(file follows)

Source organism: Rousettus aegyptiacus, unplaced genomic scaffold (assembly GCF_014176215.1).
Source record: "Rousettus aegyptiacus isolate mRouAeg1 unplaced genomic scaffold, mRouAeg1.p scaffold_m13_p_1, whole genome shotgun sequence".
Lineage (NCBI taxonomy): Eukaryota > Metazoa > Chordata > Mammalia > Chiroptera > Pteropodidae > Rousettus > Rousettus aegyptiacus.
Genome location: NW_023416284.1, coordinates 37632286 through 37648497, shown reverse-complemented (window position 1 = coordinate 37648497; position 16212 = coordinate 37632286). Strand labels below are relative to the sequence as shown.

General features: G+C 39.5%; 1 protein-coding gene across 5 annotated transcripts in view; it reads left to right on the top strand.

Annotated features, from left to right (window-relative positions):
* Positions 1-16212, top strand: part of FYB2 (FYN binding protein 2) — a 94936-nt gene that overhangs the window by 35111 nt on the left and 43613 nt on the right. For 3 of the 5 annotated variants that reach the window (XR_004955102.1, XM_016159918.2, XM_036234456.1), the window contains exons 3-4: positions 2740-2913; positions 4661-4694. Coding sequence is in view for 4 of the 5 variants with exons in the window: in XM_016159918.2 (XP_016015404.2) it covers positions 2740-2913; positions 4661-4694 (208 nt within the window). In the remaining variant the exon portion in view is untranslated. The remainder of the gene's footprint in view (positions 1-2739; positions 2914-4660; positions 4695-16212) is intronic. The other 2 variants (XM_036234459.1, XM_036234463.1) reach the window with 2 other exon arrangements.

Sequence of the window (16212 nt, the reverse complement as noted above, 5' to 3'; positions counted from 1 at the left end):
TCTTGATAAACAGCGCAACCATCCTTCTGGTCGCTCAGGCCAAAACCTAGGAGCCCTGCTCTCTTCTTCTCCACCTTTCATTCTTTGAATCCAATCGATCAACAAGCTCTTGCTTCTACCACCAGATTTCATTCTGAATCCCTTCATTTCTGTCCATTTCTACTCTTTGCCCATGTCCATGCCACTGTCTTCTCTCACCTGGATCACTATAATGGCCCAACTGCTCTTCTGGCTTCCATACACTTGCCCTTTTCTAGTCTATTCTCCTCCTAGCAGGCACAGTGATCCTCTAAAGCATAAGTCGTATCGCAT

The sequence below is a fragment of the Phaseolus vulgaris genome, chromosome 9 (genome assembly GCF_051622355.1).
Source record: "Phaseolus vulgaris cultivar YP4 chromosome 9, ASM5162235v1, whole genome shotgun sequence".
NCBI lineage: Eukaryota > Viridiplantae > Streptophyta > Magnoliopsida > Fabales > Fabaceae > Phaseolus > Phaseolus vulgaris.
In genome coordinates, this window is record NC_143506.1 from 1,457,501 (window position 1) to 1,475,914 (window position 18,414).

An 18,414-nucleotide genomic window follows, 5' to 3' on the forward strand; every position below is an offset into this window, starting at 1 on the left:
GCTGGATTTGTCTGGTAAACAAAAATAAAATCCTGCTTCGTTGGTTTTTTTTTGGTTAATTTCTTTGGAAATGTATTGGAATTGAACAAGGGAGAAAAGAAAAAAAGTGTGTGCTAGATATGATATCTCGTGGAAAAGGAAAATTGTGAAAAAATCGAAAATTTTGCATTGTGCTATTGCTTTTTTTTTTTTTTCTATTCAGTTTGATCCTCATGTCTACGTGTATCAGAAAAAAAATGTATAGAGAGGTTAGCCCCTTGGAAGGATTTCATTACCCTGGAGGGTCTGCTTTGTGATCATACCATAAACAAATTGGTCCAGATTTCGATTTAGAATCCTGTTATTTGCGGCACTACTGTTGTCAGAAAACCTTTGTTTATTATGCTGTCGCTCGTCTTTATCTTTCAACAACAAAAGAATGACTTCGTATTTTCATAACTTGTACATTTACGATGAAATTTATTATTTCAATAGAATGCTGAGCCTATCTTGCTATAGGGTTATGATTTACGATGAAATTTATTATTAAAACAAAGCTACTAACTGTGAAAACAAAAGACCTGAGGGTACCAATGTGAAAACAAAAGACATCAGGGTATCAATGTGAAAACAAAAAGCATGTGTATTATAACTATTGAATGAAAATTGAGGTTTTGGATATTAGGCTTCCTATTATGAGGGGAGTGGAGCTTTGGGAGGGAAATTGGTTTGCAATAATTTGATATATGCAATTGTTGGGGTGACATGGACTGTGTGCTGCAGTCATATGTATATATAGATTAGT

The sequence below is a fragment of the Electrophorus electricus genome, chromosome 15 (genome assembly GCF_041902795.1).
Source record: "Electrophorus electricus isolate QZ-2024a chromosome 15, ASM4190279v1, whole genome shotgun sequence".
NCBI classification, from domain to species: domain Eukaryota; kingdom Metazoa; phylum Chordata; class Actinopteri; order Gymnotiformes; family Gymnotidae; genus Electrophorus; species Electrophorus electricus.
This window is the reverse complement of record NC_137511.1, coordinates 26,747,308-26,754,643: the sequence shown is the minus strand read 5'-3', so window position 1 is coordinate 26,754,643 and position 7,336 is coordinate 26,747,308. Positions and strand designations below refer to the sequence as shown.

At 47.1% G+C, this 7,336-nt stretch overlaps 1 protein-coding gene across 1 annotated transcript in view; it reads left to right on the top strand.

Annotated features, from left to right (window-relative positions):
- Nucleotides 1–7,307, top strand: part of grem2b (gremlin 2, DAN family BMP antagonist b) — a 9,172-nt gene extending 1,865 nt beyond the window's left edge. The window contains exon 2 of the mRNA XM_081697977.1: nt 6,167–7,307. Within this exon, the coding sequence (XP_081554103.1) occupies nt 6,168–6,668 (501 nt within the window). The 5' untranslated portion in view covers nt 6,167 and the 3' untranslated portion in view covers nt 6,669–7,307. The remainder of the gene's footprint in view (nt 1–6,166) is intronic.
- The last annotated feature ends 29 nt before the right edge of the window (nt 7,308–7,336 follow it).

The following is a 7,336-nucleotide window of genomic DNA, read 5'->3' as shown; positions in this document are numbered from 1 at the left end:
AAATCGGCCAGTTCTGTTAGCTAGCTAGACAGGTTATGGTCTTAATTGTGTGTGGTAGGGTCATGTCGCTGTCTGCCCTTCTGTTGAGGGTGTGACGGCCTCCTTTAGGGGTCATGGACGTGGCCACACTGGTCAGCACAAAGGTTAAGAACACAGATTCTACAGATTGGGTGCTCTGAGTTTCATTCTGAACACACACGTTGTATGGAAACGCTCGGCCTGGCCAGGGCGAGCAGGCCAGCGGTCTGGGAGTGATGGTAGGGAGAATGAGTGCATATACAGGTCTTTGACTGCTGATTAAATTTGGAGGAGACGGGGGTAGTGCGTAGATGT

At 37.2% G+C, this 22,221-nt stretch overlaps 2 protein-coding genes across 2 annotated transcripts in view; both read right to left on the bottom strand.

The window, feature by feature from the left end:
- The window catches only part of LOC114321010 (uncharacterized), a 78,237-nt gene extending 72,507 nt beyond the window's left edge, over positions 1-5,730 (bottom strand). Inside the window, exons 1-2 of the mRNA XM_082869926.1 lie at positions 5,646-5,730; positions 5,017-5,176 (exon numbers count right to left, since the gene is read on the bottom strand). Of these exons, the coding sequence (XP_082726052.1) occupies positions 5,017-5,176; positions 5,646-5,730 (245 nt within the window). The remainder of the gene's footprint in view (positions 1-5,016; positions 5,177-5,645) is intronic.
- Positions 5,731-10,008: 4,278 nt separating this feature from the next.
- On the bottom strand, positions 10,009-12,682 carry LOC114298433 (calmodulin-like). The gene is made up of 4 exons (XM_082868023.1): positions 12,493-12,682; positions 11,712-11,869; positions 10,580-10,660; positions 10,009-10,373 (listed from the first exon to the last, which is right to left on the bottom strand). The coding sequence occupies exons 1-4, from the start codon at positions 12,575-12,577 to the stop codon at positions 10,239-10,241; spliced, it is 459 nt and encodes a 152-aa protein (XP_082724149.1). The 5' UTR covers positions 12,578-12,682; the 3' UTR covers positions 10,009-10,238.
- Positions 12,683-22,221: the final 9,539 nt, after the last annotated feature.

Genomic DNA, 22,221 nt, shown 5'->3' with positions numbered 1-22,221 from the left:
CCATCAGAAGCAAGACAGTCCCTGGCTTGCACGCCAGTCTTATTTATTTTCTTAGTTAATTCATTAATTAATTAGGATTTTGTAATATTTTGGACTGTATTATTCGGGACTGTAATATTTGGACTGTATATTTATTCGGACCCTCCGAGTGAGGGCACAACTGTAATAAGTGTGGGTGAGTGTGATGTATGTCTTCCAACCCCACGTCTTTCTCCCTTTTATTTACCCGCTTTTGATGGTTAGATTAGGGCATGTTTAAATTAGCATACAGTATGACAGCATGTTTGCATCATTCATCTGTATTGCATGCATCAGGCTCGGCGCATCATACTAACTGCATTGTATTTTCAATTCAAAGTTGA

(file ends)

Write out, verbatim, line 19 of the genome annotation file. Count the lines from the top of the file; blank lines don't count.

This window is the reverse complement of record NC_137511.1, coordinates 26,747,308-26,754,643: the sequence shown is the minus strand read 5'-3', so window position 1 is coordinate 26,754,643 and position 7,336 is coordinate 26,747,308. Positions and strand designations below refer to the sequence as shown.